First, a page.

We are confronting in Latin America what is in essence an ideological crisis-a question of purpose. Given our national predilections this is the kind of problem we find most difficult to deal with. The temptation is to retreat, retrench and look inward. This is an impossibility: our wealth is too great not to share, our enterprise too successful and too useful not to expand, our interests-and the peace of the world-too vulnerable not to protect.
The central issue is revolution-radical, structural change in the political, economic and social systems of Latin America-and the relationship to it of the United States. Comforting and noncontroversial as it may be to speak in familiar technical terms of "development," particularly "economic development," we must accept the fact that real development is change; and that change necessarily raises questions of speed, direction and control which are in the largest sense inherently political and deeply controversial. In the Latin American environment particularly, the introduction of seemingly innocuous economic or technological change often in fact requires profound, permanent and radical alteration of existing systems.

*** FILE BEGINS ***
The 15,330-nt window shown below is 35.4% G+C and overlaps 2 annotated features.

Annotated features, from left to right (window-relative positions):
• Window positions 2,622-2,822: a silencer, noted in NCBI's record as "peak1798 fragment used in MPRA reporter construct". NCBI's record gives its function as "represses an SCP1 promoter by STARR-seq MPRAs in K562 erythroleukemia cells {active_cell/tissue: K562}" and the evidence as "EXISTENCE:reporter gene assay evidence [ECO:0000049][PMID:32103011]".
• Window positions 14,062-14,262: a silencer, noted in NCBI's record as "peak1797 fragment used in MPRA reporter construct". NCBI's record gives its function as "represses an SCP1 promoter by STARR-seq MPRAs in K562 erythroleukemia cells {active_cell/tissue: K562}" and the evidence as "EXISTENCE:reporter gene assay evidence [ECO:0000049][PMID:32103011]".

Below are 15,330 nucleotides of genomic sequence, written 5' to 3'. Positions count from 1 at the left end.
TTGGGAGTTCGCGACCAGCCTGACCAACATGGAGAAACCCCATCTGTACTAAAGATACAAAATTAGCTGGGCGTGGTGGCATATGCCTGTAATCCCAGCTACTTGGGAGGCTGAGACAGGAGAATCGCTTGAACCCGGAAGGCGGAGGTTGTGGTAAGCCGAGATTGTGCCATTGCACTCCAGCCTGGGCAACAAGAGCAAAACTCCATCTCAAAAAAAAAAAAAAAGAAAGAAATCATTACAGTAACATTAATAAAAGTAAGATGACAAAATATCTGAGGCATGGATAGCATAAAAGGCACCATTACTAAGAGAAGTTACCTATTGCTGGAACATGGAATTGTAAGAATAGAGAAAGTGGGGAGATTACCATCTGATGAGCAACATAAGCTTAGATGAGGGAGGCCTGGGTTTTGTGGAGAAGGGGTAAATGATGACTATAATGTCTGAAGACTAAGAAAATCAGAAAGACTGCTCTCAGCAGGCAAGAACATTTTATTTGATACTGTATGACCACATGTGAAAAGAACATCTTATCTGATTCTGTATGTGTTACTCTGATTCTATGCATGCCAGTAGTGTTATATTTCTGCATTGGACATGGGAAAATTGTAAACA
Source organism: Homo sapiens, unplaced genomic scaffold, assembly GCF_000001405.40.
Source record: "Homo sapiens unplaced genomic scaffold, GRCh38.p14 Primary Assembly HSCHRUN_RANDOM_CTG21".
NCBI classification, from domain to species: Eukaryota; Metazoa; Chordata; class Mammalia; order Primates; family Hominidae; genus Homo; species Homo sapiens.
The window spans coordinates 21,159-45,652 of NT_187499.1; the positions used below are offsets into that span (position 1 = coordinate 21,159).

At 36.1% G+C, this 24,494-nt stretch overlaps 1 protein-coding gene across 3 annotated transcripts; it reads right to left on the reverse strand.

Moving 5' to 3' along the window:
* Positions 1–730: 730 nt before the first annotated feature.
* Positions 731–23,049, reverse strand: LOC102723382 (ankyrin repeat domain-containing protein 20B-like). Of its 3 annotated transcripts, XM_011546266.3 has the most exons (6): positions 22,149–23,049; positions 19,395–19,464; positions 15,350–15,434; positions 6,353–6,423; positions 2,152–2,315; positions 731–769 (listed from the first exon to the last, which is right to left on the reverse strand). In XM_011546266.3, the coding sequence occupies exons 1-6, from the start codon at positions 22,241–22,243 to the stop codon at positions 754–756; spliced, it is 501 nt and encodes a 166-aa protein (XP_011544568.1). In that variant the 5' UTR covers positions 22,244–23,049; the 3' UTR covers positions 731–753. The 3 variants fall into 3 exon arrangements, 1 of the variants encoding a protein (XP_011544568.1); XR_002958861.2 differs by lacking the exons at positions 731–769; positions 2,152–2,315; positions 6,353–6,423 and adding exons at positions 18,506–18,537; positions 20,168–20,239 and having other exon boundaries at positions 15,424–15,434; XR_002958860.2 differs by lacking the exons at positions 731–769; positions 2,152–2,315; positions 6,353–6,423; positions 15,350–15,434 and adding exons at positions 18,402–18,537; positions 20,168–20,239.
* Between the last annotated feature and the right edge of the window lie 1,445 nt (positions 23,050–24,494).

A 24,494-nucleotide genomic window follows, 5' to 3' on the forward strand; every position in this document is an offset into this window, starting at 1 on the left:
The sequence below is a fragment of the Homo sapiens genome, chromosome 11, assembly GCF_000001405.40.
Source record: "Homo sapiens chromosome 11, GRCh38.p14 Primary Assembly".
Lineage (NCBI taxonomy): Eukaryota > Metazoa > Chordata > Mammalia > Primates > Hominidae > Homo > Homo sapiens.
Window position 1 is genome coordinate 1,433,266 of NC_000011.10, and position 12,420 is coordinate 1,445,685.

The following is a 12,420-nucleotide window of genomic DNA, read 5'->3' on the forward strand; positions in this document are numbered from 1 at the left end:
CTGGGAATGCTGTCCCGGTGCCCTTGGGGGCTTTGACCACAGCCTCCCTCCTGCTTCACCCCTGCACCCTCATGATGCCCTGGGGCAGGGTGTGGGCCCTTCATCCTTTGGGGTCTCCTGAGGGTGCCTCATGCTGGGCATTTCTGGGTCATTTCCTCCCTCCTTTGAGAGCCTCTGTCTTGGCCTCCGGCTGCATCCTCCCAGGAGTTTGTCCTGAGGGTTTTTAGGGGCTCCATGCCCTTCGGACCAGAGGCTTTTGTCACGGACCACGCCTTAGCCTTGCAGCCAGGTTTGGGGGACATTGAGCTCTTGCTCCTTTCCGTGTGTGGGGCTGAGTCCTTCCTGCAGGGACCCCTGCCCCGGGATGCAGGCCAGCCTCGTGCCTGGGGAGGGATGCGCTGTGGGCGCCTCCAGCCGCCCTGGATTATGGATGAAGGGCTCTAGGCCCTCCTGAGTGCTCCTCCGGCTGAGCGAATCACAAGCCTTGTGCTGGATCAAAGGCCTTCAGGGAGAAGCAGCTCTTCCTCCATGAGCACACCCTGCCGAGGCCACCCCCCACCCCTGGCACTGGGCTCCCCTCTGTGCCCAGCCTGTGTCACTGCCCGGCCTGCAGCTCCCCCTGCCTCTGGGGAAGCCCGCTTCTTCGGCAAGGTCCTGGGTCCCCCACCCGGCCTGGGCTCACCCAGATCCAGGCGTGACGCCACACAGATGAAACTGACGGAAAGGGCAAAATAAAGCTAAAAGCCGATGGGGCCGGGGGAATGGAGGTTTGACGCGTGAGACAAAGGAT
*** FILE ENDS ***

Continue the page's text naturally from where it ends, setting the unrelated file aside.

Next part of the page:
Let us take food production, which has been hobbling along beneath the burden of rising population. We have generally supposed improving agricultural output to be a matter of better seed, more fertilizer, irrigation and the like. We have proceeded on the vague assumption that Latin American peasants resemble in some half-formed way the homesteaders of our own West-confident, Protestant entrepreneurs eagerly waiting for the means to a better life. We have treated Latin American states as though they were in fact representative of their people, able and willing to introduce the manifold changes which we encourage-and pay-them to promise, and prepared to mobilize efficiently a vast spread of governmental services to their rural areas. While some governments receiving assistance may have such capacity and